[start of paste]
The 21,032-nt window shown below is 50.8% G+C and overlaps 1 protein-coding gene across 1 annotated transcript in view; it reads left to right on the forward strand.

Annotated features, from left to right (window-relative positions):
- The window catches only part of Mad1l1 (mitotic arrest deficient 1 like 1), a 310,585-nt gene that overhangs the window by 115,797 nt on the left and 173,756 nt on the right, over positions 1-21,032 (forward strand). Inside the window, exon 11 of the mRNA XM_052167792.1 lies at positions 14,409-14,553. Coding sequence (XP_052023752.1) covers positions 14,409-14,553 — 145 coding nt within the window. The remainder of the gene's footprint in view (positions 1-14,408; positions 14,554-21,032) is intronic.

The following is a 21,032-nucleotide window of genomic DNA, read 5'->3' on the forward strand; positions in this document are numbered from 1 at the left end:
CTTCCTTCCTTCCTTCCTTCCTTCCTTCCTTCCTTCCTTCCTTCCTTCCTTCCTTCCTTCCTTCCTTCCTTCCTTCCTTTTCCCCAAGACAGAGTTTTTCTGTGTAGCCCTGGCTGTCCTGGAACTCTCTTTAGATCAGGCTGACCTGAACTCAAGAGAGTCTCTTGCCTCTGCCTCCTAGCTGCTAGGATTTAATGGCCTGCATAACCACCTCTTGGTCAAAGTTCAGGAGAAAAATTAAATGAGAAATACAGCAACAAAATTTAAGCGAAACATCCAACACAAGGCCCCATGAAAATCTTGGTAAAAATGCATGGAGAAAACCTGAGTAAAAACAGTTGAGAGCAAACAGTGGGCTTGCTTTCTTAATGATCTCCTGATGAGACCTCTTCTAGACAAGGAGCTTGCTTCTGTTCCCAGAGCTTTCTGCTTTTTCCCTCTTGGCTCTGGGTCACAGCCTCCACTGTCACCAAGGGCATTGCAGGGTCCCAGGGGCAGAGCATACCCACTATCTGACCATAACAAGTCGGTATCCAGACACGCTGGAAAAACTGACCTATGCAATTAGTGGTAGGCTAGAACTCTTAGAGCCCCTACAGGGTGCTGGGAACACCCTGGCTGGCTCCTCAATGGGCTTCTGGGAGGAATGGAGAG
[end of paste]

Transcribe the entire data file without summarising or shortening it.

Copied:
The 21,032-nt window shown below is 50.8% G+C and overlaps 1 protein-coding gene across 1 annotated transcript in view; it reads left to right on the forward strand.

Annotated features, from left to right (window-relative positions):
- The window catches only part of Mad1l1 (mitotic arrest deficient 1 like 1), a 310,585-nt gene that overhangs the window by 115,797 nt on the left and 173,756 nt on the right, over positions 1-21,032 (forward strand). Inside the window, exon 11 of the mRNA XM_052167792.1 lies at positions 14,409-14,553. Coding sequence (XP_052023752.1) covers positions 14,409-14,553 — 145 coding nt within the window. The remainder of the gene's footprint in view (positions 1-14,408; positions 14,554-21,032) is intronic.

The following is a 21,032-nucleotide window of genomic DNA, read 5'->3' on the forward strand; positions in this document are numbered from 1 at the left end:
CTTCCTTCCTTCCTTCCTTCCTTCCTTCCTTCCTTCCTTCCTTCCTTCCTTCCTTCCTTCCTTCCTTCCTTCCTTCCTTTTCCCCAAGACAGAGTTTTTCTGTGTAGCCCTGGCTGTCCTGGAACTCTCTTTAGATCAGGCTGACCTGAACTCAAGAGAGTCTCTTGCCTCTGCCTCCTAGCTGCTAGGATTTAATGGCCTGCATAACCACCTCTTGGTCAAAGTTCAGGAGAAAAATTAAATGAGAAATACAGCAACAAAATTTAAGCGAAACATCCAACACAAGGCCCCATGAAAATCTTGGTAAAAATGCATGGAGAAAACCTGAGTAAAAACAGTTGAGAGCAAACAGTGGGCTTGCTTTCTTAATGATCTCCTGATGAGACCTCTTCTAGACAAGGAGCTTGCTTCTGTTCCCAGAGCTTTCTGCTTTTTCCCTCTTGGCTCTGGGTCACAGCCTCCACTGTCACCAAGGGCATTGCAGGGTCCCAGGGGCAGAGCATACCCACTATCTGACCATAACAAGTCGGTATCCAGACACGCTGGAAAAACTGACCTATGCAATTAGTGGTAGGCTAGAACTCTTAGAGCCCCTACAGGGTGCTGGGAACACCCTGGCTGGCTCCTCAATGGGCTTCTGGGAGGAATGGAGAG